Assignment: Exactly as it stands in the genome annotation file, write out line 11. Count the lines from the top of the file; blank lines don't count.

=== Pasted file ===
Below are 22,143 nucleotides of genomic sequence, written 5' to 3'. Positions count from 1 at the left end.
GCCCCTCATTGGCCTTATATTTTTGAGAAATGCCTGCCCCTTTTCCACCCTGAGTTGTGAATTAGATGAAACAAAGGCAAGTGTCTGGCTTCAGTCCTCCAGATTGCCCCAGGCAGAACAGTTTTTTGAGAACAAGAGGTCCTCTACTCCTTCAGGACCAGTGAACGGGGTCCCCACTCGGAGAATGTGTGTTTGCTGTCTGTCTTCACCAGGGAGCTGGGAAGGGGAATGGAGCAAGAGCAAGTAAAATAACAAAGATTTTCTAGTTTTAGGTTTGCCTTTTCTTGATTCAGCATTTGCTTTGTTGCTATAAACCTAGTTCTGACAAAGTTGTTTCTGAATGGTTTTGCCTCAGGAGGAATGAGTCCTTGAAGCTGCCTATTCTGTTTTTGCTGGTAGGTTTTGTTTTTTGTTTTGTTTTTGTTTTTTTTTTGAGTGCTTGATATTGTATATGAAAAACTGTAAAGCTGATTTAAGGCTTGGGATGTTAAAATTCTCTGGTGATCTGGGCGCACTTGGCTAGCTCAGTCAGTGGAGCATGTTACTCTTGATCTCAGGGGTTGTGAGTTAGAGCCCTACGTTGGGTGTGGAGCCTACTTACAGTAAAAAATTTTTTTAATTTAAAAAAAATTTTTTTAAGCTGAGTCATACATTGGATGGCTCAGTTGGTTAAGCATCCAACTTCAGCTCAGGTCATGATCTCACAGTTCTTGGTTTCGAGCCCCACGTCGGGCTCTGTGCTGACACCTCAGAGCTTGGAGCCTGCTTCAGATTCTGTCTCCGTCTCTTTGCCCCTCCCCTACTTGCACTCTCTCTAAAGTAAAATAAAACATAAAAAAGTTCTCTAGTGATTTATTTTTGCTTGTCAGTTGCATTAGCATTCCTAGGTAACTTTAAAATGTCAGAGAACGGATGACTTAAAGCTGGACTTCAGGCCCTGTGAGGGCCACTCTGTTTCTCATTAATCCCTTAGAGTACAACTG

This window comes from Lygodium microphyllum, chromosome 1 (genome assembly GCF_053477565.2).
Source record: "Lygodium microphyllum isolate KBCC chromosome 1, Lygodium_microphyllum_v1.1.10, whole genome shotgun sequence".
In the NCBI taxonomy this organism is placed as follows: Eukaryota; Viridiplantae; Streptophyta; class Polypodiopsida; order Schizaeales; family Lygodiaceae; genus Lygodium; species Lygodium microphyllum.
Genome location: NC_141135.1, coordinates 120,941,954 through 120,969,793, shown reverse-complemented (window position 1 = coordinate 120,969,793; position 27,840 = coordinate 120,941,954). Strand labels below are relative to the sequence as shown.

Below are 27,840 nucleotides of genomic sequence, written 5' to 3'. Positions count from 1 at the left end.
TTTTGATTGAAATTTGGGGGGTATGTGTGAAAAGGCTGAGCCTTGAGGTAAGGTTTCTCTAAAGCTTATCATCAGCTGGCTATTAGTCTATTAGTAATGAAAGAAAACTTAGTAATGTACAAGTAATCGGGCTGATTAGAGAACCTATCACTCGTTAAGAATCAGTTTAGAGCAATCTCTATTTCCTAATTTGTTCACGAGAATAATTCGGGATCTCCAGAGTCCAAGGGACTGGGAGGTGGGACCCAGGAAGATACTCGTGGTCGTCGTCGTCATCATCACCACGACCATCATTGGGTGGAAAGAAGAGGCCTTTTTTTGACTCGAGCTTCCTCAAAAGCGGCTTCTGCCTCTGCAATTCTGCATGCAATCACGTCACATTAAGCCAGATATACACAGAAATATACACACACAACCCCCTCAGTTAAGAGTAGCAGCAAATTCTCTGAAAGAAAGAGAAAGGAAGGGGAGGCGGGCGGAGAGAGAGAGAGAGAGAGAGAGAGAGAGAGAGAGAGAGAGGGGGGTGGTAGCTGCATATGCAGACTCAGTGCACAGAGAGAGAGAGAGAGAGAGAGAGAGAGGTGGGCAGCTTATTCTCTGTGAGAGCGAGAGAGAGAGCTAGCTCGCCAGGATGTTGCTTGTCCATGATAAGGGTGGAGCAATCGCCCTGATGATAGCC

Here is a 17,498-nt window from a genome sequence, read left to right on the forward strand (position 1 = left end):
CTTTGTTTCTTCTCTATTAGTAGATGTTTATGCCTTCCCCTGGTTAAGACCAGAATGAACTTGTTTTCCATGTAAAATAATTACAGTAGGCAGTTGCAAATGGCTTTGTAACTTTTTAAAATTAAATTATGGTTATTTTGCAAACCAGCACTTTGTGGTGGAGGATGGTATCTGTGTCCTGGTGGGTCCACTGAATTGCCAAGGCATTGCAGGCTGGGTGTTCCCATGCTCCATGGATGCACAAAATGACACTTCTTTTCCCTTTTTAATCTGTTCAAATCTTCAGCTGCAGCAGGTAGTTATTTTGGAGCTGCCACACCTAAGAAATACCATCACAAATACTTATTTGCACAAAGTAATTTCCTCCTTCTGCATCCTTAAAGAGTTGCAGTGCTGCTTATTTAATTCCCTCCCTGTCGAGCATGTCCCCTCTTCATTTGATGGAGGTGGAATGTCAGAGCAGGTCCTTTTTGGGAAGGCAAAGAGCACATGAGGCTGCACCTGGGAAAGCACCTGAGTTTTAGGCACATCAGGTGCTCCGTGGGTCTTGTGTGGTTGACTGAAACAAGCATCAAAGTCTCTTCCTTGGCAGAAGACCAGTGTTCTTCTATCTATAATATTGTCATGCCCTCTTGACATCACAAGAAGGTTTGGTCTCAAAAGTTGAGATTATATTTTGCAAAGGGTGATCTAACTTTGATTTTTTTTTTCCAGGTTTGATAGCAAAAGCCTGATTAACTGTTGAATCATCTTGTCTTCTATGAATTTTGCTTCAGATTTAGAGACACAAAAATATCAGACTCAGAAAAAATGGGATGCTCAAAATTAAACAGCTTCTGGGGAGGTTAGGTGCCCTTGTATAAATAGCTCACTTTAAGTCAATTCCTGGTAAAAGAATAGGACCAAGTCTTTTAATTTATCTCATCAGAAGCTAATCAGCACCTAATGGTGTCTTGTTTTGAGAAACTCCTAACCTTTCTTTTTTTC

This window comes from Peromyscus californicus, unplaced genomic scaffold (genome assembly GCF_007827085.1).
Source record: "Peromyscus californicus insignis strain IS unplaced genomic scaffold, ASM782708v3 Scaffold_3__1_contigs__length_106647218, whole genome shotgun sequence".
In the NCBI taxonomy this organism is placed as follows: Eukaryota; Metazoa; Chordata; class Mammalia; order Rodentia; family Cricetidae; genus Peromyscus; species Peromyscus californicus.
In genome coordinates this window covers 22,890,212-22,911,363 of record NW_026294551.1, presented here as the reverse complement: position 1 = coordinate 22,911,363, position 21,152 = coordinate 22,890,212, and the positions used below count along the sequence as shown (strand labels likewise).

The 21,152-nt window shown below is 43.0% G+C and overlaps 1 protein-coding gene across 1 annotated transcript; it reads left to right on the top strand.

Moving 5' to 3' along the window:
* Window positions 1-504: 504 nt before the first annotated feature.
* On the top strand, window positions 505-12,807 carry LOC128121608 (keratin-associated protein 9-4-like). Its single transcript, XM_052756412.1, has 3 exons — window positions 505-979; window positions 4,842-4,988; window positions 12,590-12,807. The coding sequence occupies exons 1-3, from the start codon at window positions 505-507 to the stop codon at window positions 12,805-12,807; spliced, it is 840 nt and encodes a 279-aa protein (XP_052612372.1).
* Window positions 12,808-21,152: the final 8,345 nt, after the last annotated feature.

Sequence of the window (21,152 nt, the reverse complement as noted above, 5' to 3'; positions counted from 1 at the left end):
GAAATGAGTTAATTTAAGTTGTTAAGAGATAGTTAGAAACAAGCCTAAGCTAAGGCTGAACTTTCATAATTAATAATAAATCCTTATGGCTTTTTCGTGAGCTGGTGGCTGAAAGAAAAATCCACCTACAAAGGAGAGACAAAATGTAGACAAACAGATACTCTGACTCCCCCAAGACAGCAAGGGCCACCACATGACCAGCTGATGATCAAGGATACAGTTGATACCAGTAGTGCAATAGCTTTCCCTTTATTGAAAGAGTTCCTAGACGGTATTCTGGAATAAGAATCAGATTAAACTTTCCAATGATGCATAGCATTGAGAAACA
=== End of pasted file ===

This window comes from Peromyscus californicus, unplaced genomic scaffold (genome assembly GCF_007827085.1).